Tuesday, October 13, 2015

'Black Mass' (2015) directed by Scott Cooper [London Film Festival 2015]

 Johnny Depp's regression from ultra-cool indie darling to flouncing tit depressed the hell out of me. Outright classics like Edward Scissorhands, Dead Man, Fear and Loathing in Las Vegas and Ed Wood cemented him as someone willing to take on risky projects and deliver complex, innovative performances. Then came Captain Jack Sparrow, Willy Wonka, the Mad Hatter and finally, the cruellest blow of all, the truly execrable Mortdecai.

After suffering through Mortdecai this January I wrote: "Mr Depp, you need to stop. This is rock bottom. Put down the silly hats. Take off the beads. Throw away the eyeliner. Mr Depp, stop. Please stop." Mercifully, at least in Black Mass, he has.

Depp plays James "Whitey" Bulger, a vicious Boston crimelord who gradually seized control of the city. A textbook psychopath, his complete lack of conscience and fierce intelligence make him a natural and successful gangster. Black Mass shows us Whiteys inexorable rise to the upper echelons of organised crime, with a focus on his relationship with FBI Agent John Connolly (Joel Edgerton).

Connolly and Whitey were childhood friends, growing up in the tightly-knit south side of Boston. Though they've ended up on opposite sides of the law, they're still Southie boys, and Connolly sees the connection as an opportunity. Approaching Whitey, the two form an 'alliance'; Whitey's gangland insider knowledge being used to take down the Italian Mafia and Connolly using his influence to get the FBI to tolerate Whitey's growing crime empire.

Higher-ups in the FBI grow increasingly uncomfortable with the arrangement, suspecting that the information Whitey's feeding them is useless and disturbed that anyone who informs on Whitey to them quickly ends up dead. As the years tick by the boundaries between gangster and federal agent gradually blur in a hail of bullets, blood and expensive steaks.

The obvious centrepiece of Black Mass is Depp's Whitey. Swaddled under reams of latex, with a receding hairline, sunken cheeks and ice-blue eyes, he's only just plausible as an actual flesh and blood human being. Despite looking a bit Dick Tracy, this lizardlike visage is hugely effective and actually intimidating. Depp takes this opportunity to suppress his flamboyant tics, achieving a scarily focussed intensity. Lots of this is in his beady eyes; they regard the people around him with eerie intensity - like a snake regarding a mouse.

That said, Edgerton more than holds his own. With a square-jawed, square-shouldered and square-haired figure, he looks confident, assertive and successful. He prides his masculinity, seeing both his FBI work and his Southie roots as validations of his personality. It's precisely that which makes him so vulnerable to corruption; eager to paint himself as a hero and ignore any negative repercussions of his tactics. The really depressing thing is that we quickly understand that Connolly's ego, ability to cross ethical boundaries to get what he wants and high ambitions would have made him a pretty damn good gangster - but he's a terrible FBI Agent.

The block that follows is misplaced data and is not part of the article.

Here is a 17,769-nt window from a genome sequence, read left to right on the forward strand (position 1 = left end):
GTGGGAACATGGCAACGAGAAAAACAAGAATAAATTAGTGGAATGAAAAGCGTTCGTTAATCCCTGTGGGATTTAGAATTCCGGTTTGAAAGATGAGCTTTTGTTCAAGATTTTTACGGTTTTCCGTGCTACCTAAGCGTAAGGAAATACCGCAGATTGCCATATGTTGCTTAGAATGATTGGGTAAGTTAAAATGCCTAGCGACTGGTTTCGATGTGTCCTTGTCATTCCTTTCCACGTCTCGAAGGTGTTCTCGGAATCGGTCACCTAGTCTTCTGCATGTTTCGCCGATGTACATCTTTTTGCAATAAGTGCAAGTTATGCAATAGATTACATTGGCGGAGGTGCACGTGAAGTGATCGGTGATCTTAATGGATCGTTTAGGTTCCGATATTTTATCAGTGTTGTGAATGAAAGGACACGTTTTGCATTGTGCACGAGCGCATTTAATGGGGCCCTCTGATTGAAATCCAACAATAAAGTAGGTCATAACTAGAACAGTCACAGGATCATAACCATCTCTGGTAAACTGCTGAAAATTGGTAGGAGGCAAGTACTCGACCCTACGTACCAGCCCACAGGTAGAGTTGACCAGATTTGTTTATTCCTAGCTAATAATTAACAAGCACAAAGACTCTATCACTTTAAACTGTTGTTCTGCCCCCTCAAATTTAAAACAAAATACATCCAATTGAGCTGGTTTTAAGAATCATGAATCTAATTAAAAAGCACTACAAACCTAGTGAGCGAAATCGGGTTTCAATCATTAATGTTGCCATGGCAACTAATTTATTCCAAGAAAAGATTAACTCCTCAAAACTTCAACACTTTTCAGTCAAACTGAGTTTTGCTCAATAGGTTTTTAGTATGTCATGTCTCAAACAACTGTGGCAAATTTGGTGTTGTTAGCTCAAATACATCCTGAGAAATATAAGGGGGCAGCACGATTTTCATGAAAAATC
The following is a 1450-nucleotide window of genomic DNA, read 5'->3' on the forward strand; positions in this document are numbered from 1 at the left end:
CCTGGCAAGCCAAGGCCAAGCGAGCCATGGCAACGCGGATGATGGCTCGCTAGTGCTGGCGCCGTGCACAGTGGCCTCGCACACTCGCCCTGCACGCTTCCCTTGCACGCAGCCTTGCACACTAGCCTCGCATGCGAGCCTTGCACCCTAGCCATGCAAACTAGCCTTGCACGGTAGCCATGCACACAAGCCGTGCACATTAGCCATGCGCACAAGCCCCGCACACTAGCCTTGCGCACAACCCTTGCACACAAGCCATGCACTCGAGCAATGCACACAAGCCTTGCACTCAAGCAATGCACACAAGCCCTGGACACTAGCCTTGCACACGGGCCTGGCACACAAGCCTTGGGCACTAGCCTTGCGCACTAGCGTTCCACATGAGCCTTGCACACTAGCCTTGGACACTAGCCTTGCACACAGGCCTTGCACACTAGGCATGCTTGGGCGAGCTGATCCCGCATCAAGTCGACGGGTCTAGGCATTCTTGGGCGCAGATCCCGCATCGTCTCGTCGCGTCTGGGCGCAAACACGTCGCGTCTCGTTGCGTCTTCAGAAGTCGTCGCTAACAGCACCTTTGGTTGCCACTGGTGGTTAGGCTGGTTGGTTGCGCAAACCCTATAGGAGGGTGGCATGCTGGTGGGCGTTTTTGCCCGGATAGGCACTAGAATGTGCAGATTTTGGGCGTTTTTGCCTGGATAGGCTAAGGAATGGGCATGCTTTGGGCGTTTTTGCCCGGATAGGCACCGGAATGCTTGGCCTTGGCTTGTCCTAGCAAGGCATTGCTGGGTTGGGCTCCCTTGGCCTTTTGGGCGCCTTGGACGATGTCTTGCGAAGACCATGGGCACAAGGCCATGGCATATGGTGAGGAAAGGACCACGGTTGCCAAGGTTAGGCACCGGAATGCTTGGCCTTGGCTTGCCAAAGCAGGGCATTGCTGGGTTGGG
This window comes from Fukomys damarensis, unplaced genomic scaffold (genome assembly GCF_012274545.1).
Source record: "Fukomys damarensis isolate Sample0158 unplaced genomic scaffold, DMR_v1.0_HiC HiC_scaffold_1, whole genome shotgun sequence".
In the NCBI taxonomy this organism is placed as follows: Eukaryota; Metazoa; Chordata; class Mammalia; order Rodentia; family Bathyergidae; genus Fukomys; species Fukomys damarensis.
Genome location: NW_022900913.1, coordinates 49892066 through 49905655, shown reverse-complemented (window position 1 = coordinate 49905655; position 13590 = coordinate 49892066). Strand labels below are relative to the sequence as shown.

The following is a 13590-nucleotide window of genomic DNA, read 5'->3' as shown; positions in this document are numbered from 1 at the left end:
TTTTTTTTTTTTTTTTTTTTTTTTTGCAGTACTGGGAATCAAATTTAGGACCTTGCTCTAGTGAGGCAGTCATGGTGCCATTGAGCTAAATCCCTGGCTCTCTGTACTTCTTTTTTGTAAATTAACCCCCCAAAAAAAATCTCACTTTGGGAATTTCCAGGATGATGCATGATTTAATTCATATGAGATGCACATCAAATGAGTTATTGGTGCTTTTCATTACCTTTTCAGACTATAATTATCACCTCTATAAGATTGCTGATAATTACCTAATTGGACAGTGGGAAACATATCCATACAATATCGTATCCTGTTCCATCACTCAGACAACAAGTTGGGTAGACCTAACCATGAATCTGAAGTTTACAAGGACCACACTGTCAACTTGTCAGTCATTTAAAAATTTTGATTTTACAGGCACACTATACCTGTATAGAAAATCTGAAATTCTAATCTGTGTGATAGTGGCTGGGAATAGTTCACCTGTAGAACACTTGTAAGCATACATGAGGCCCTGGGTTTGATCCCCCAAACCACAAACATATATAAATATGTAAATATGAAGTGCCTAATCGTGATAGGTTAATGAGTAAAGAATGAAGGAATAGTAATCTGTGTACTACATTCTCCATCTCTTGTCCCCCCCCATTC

It's their relationship that forms the titular Black Mass, with Whitey in the role of Satan and Connolly selling his soul. This mythic element bumps up the film from above-average gangster flick to something pretty special - and it's here that Depp's outré make-up finally reveals its true purpose. Whitey doesn't look human because he isn't human - he is Satan wearing a human skin: tempting, corrupting and sucking away every molecule of goodness from the world around him.

The core Whitey/Connolly relationship is elevated by a fine supporting cast. Dakota Johnson and Julianne Nicholson both find something new in the extremely well-trodden territory of 'miserable gangster's wife'. The thugs surrounding Whitey also come off well, particularly Jesse Plemons, whose wonderfully evocative mug kicks off the film. Special notice too for Benedict Cumberbatch - he maybe wouldn't be at the top of my list for playing a guy from the mean streets of Boston, but he does an admirable job with both accent and character.

As far as gangster films go, Black Mass isn't quite in the top tier. But when the top tier consists of the first two Godfather films, Goodfellas and Once Upon a Time in America you're going to be hard pressed to equal them. Instead it happily slots into the only-slightly-lesser 'really good gangster movie' category, alongside fare like Carlito's Way, Donnie Brasco and Miller's Crossing.

It also proves that Depp has still got the goods  - let's hope that future years will provide a wealth of interesting, creative performances from him. Then again, Pirates of the Caribbean 5 is shambling its way into cinemas in 2017 so let's not count our chickens...


Black Mass is released 27 November 2015.

Tags: , , , , , , , ,

0 Responses to “'Black Mass' (2015) directed by Scott Cooper [London Film Festival 2015]”

Post a Comment

© All articles copyright LONDON CITY NIGHTS.
Designed by SpicyTricks, modified by LondonCityNights